Just over a year ago, Annegret Kramp-Karrenbauer seemed up-and-coming in German politics. She had succeeded Angela Merkel as boss of their center-right party, the Christian Democratic Union. She even looked like Merkel’s heiress apparent as German chancellor. All that came to a screeching halt on Feb. 10, when Kramp-Karrenbauer said she would resign as party leader, thereby becoming the most notable political victim yet of a far-right party, the Alternative for Germany (AfD).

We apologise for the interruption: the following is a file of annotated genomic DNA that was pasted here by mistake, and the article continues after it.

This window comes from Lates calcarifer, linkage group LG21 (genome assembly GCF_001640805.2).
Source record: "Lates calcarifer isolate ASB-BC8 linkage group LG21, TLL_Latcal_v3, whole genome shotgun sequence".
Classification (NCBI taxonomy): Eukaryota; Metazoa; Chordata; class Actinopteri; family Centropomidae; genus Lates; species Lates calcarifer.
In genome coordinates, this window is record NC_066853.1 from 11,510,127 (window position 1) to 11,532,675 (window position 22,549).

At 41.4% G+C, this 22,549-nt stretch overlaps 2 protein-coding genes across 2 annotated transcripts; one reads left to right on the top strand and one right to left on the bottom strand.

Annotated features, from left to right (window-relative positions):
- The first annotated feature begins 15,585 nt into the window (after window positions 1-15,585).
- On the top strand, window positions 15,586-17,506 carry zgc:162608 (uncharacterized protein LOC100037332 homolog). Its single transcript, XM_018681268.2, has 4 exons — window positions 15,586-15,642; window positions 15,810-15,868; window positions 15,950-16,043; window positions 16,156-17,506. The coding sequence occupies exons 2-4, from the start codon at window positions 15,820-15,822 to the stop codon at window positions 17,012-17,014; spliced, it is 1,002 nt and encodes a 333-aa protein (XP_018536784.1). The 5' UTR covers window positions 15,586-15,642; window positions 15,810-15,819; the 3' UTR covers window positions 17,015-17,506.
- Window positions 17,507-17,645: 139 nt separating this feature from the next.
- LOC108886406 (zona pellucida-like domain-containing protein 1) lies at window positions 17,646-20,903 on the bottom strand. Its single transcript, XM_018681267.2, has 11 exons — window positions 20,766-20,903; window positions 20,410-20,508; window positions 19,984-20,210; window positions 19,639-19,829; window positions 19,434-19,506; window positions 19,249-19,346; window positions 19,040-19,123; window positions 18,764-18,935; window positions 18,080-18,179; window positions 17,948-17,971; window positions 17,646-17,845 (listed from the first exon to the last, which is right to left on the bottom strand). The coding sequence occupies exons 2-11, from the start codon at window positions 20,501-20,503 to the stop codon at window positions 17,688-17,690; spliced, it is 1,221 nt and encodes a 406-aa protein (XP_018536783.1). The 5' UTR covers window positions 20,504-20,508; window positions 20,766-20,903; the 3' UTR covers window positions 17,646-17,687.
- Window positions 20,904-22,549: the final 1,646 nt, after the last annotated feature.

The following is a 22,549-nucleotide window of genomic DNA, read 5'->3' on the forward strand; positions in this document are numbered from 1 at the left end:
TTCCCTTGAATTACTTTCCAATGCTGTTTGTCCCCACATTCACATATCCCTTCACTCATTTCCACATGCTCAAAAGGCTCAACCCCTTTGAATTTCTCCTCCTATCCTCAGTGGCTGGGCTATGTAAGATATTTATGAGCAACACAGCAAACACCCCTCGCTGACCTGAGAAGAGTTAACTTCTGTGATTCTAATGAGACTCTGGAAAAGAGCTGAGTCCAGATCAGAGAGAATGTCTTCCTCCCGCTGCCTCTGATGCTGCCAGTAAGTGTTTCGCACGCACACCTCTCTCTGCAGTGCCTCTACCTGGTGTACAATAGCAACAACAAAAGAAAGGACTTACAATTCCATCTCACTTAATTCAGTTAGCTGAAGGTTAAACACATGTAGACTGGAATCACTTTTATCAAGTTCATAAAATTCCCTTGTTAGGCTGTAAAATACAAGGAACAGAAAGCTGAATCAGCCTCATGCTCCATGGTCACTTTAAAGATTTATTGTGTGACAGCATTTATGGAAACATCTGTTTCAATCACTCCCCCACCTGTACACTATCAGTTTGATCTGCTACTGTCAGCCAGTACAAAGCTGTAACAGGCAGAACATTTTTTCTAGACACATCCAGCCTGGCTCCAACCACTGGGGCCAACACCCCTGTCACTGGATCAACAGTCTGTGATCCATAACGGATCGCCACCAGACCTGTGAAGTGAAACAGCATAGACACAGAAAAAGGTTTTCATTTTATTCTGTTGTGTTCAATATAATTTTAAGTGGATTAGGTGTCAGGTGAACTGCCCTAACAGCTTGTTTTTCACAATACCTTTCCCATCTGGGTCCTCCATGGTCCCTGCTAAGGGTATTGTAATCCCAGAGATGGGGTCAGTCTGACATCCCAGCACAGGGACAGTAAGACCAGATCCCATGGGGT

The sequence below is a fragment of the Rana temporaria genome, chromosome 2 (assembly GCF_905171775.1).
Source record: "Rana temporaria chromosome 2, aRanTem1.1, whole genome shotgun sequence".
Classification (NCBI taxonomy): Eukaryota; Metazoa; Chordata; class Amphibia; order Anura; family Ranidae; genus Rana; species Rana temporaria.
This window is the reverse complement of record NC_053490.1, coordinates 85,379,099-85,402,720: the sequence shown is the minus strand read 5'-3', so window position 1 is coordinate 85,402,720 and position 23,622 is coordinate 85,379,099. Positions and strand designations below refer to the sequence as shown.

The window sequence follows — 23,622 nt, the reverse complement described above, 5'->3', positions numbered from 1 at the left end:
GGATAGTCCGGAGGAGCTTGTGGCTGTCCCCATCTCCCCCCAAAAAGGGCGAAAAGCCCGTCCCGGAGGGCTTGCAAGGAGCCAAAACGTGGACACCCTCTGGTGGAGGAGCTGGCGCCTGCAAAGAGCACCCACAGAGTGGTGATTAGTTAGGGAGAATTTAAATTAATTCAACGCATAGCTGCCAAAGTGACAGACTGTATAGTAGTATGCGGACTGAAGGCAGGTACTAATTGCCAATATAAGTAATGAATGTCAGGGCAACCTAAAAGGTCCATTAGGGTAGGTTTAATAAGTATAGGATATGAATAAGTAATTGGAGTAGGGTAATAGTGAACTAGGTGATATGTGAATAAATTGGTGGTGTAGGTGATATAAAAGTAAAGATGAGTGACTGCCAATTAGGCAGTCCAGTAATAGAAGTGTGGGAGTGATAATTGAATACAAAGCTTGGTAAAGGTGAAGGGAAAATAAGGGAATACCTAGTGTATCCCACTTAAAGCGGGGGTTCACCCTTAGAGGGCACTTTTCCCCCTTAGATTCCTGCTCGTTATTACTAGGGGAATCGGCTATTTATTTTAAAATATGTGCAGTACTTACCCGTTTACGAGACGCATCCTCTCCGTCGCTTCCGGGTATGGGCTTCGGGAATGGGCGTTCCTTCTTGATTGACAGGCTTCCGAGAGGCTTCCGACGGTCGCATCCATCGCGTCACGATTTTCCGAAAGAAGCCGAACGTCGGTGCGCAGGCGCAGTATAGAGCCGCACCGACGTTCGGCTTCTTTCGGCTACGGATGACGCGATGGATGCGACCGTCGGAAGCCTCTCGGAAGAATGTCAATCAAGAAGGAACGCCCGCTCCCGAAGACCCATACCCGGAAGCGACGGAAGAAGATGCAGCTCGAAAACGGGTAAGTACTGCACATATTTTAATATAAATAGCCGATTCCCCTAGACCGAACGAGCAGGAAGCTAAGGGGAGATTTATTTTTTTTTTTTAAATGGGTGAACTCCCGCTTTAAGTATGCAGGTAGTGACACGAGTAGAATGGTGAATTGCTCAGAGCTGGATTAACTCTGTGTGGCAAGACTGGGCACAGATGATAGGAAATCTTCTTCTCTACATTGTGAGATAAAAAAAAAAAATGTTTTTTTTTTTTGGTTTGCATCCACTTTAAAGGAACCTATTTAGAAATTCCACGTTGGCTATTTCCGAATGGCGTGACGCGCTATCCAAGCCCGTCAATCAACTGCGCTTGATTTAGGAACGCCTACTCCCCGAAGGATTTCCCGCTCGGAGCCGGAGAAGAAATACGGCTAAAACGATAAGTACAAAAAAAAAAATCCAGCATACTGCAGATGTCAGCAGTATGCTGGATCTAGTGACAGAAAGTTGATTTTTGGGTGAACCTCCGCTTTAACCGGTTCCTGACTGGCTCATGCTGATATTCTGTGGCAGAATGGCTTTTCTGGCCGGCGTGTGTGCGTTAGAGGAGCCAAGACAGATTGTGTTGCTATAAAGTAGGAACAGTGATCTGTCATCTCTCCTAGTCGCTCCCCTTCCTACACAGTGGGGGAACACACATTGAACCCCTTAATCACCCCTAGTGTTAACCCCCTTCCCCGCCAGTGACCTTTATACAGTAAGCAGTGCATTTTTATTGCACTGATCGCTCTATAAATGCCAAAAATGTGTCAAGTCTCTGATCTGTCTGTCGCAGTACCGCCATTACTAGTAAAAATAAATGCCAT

Modern Germany isn’t Weimar; the AfD isn’t the Nazi party; and German democracy isn’t in danger of failing. Nonetheless, this rupture is historical. It rips wide open the race to become the next German chancellor. It also exposes the helpless failure of the CDU and all of the other centrist parties, at least so far, to find plausible democratic answers to the increasingly devious challenge from the far right.